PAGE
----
Friday Night Lights: Dual Tube Spotlight – EOTech BinoNV-C

    Welcome back to another weekly installment of Friday Night Lights. This week we take a look at something relatively new and yet old at the same time. The EOTech BinoNV-C. It is a lightweight articulated binocular offered by EOTech. There are some interesting things going on regarding this which we will go into in this article.

    Dual Tube @ TFB:

    EOTech Night Vision

    So for those of you who have not been paying attention to the Night Vision world, EOTech used to be owned by L3Harris. However, they have since parted ways. At last SHOT Show in January, I noticed this promotional poster in the hallway of the Sands Expo. It was odd that the rifle does not have any aiming device other than the STORM laser range finder.

    My friend J.W. pointed out that the EOTech must have have been removed because on the L3Harris website, the same image has an EOTech weapon sight.

    This is not uncommon in the corporate world; when collaborations dissolve, marketing materials are often adjusted to reflect the current state of affairs.

    At SHOT Show I went to the EOTech booth and saw they are offering night vision. Before EOTech only made weapon sights and helped Insight/L3 to manufacture some components for the PEQ-15/ATPIAL laser. When I talked to the EOTech representative they showed me their lineup of night vision. I immediately had questions. The housings were Theon Sensor housing, similar to what Elbit was offering. I confirmed with EOTech that they have no love lost with L3 and will be using Elbit Systems USA image intensifier tubes. That seems odd since Elbit is selling the exact same thing. However, there was one new goggle that is not offered by Elbit and that is the one EOTech calls the BinoNV-C.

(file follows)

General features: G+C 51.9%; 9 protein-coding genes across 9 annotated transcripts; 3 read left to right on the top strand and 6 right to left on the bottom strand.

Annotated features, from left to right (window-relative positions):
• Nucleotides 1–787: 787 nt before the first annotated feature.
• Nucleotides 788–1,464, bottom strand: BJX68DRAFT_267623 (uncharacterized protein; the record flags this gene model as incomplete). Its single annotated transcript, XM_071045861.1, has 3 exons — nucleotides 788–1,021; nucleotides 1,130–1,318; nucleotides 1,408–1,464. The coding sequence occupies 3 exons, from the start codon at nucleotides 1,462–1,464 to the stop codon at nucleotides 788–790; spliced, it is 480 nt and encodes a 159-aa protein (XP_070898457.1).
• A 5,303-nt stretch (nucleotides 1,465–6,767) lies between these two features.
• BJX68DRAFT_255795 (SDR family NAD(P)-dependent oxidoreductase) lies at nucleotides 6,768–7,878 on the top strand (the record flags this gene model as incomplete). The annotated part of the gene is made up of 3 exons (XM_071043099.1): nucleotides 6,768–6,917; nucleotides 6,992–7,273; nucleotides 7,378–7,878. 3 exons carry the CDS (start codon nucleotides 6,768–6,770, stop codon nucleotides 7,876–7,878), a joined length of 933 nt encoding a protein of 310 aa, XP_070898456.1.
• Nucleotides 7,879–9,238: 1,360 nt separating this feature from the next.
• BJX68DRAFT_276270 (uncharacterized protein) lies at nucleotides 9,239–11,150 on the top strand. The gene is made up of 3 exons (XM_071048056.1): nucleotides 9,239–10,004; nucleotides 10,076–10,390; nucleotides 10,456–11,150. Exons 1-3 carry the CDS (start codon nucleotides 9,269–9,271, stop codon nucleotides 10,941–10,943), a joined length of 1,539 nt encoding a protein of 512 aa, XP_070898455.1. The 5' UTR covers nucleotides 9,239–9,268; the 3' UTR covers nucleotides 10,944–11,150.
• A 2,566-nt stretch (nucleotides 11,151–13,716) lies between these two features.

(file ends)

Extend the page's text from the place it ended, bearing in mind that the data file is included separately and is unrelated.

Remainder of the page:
EOTech BinoNV-C

    EoTech BinoNV-C next to DTNVG

    This looks a lot like the Theon Sensors Mikron-D. It uses 16mm image intensifiers rather than the typical 18mm tubes by Elbit and L3Harris. Since it uses 16mm tubes, it is using Photonis Echo tubes. Photonis is the only company that makes 16mm tubes at the moment. According to EOTech, the BinoNV-C is guaranteed to have a minimum FOM of 2,000. In fact, the spec sheets that came with this unit state the actual FOM is 2084 and 2119.

    Using 16mm tubes means the housing can be smaller and lighter. Theon Sensors claims it is the lightest NV binocular. Checking the weight it certainly seems so. With battery, it is 15.2oz.

    Without battery.

    Weapon Outfitters pointed out that the BinoNV-C was so light weight that you do not need a counterweight. Just a set of Ops-Core AMPs and it will balance just fine. So I tried it myself. They were right.

    EOTech offers the BinoNV-C with the following:

    • EOTECH BinoNV-C
    • Quick Start Guide
    • Technical Manual
    • Eyecup
    • Sacrificial Lens
    • Wilcox® G24 Helmet Mount
    • Lens Cleaning Kit
    • Protective Case

     

    Functionally, the BinoNV-C works just like the Elbit F5032. The pods articulate and they have a power shutoff when you roll them up.

     

    Just like the Elbit F5032, the BinoNV-C has the same features in the bridge. There is an IR illuminator. Double tap the power switch to activate it when the nods are on. The rotary switch is for controlling manual gain and just like the Elbit one, it changes gain in stepped intervals.

    Oriented upwards is the remote battery pack port.